Vintage film fans will enjoy a new collection of Barbara Stanwyck movies, all of them new to DVD, and some new to home video.
"The Barbara Stanwyck Collection" (Universal, 1937-56, b/w, three discs, $49.98). Stanwyck could play tough, and she could play gentle. She was an expert at both melodrama and comedy, but the characters she created were always strong, and her appeal was evident from her earliest films at the beginning of the sound era.
"Internes Can't Take Money" (1937). This is the first film taken from the Dr. Kildare books by Max Brand, but it is unrelated to the movie series that followed with Lew Ayres, Lionel Barrymore and Laraine Day. Here, Joel McCrea plays the young doctor, who falls for a destitute bank robber's widow (Stanwyck) trying desperately to find her baby, apparently placed in a New York orphanage — but which one? In their third film together, the two stars have great chemistry, and the film has a strange art deco visual style, especially in the hospital scenes.
"The Great Man's Lady" (1942). This is the fourth of six films in which Stanwyck and McCrea co-starred. Here, she's a 100-year-old woman (with great makeup) relating the story of her scandalous life to a young biographer. The flashbacks begin when she's a teen in the untamed west and marries ambitious McCrea, who builds a city and becomes a tycoon but loses his wife to Brian Donlevy along the way. Never quite the epic the filmmakers intended, but the stars give it life.
"The Bride Wore Boots" (1946). Stanwyck is a horsewoman, but hubby Robert Cummings hates horses, which causes a rift. Then he finds himself pursued by a neighbor (Diana Lynn). Divorce ensues, though there's little doubt that they'll be back together by the fadeout. That's about all there is to this comedy, which is the weakest film in the set. Robert Benchley's presence helps a bit. That's young Natalie Wood as Stanwyck and Cumming's young daughter (one year before "Miracle on 34th Street").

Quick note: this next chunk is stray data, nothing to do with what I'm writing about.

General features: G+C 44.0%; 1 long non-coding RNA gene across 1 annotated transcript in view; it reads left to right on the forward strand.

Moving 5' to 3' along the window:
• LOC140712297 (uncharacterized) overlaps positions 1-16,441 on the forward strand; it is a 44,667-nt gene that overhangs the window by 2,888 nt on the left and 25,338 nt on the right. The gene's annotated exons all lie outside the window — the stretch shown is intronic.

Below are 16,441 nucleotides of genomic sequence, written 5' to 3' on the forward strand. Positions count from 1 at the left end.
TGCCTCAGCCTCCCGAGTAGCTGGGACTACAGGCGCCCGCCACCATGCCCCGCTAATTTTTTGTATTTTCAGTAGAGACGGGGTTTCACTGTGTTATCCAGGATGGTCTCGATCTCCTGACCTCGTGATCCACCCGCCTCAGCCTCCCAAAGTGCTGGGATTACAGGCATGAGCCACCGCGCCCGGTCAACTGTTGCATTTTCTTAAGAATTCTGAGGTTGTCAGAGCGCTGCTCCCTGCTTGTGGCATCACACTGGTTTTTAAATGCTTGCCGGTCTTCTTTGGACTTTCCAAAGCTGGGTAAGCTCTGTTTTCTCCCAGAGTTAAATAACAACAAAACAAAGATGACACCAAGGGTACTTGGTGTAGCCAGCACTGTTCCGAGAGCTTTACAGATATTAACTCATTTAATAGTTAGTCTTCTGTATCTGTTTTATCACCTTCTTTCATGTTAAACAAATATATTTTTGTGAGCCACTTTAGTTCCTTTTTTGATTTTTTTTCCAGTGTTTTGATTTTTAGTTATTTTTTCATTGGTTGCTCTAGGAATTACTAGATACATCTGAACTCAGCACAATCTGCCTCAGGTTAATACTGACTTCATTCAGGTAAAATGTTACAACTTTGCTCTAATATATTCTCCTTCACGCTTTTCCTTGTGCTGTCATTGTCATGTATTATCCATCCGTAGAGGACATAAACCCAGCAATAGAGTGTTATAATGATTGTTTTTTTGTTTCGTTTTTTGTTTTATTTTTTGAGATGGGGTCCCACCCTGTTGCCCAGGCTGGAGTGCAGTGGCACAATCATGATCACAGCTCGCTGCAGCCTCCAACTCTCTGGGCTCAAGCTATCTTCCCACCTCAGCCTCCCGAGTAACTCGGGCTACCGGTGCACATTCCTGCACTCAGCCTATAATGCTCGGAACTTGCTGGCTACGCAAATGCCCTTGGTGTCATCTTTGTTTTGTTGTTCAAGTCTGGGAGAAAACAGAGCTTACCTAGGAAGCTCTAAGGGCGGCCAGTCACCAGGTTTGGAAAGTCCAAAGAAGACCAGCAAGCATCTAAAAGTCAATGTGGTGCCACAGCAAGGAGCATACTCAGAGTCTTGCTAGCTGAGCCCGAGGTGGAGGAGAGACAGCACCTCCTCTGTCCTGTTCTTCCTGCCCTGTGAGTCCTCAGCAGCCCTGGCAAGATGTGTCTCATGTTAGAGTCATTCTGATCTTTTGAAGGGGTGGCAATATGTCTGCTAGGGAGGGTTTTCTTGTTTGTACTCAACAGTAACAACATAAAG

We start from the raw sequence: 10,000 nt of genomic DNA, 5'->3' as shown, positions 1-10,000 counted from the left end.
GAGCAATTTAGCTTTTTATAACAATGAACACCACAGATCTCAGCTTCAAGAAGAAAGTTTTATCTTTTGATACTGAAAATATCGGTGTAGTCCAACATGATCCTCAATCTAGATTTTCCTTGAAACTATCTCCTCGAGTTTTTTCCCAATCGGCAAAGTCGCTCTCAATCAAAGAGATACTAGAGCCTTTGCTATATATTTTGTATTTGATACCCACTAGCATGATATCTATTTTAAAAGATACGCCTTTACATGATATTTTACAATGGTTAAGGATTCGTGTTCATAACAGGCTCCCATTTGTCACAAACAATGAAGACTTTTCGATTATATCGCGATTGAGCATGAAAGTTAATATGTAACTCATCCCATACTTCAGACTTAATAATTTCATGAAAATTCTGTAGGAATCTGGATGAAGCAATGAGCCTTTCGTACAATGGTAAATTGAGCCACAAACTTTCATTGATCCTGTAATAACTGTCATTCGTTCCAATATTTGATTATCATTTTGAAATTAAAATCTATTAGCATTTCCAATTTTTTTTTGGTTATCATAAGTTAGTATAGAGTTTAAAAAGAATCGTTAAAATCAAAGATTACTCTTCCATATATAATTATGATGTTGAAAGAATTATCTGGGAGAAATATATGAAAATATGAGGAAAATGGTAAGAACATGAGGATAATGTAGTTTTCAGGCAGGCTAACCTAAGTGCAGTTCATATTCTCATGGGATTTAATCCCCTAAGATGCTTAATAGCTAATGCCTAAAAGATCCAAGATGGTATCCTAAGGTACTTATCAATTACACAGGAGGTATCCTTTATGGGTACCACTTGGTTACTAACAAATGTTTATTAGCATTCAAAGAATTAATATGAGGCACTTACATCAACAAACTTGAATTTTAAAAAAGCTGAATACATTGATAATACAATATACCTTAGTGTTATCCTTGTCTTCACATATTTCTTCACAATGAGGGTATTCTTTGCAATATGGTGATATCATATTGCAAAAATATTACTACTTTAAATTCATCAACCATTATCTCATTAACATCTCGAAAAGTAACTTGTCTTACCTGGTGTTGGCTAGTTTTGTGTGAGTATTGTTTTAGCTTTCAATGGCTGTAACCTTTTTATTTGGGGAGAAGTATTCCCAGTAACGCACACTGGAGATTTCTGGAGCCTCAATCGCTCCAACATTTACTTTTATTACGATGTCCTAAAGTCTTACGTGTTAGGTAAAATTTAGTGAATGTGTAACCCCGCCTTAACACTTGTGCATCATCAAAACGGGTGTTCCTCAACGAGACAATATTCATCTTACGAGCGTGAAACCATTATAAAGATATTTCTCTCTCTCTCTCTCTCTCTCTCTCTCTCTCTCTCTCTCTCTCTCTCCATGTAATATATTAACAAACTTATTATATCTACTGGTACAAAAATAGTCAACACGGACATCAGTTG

"The Lady Gambles" (1949). Not to be confused with Stanwyck's "Gambling Lady" of 15 years earlier. One of the star's most complex and downbeat roles has her as a self-destructive woman whose sister enables her weakness for gambling. Supportive but frustrated husband Robert Preston tries to help, even as she repeatedly spins out of control. Strong stuff for the late '40s, and it still packs a punch. Robert Preston is very good as her husband. Look for Tony Curtis (billed as "Anthony") in a bit part as a bellhop.
"All I Desire" (1953). Set in 1910, this soap opera was directed by Douglas Sirk just as he was hitting his stride ("Magnificent Obsession" would come the next year). Stanwyck is great as an actress who abandoned her family a decade earlier to pursue her career and now begins to wonder if that was the right move. Invited back to town by her daughter who has a role in a school play, Stanwyck's arrival naturally opens old wounds and sets off a series of confrontations. Richard Carlson, Maureen O'Sullivan and Lori Nelson co-star.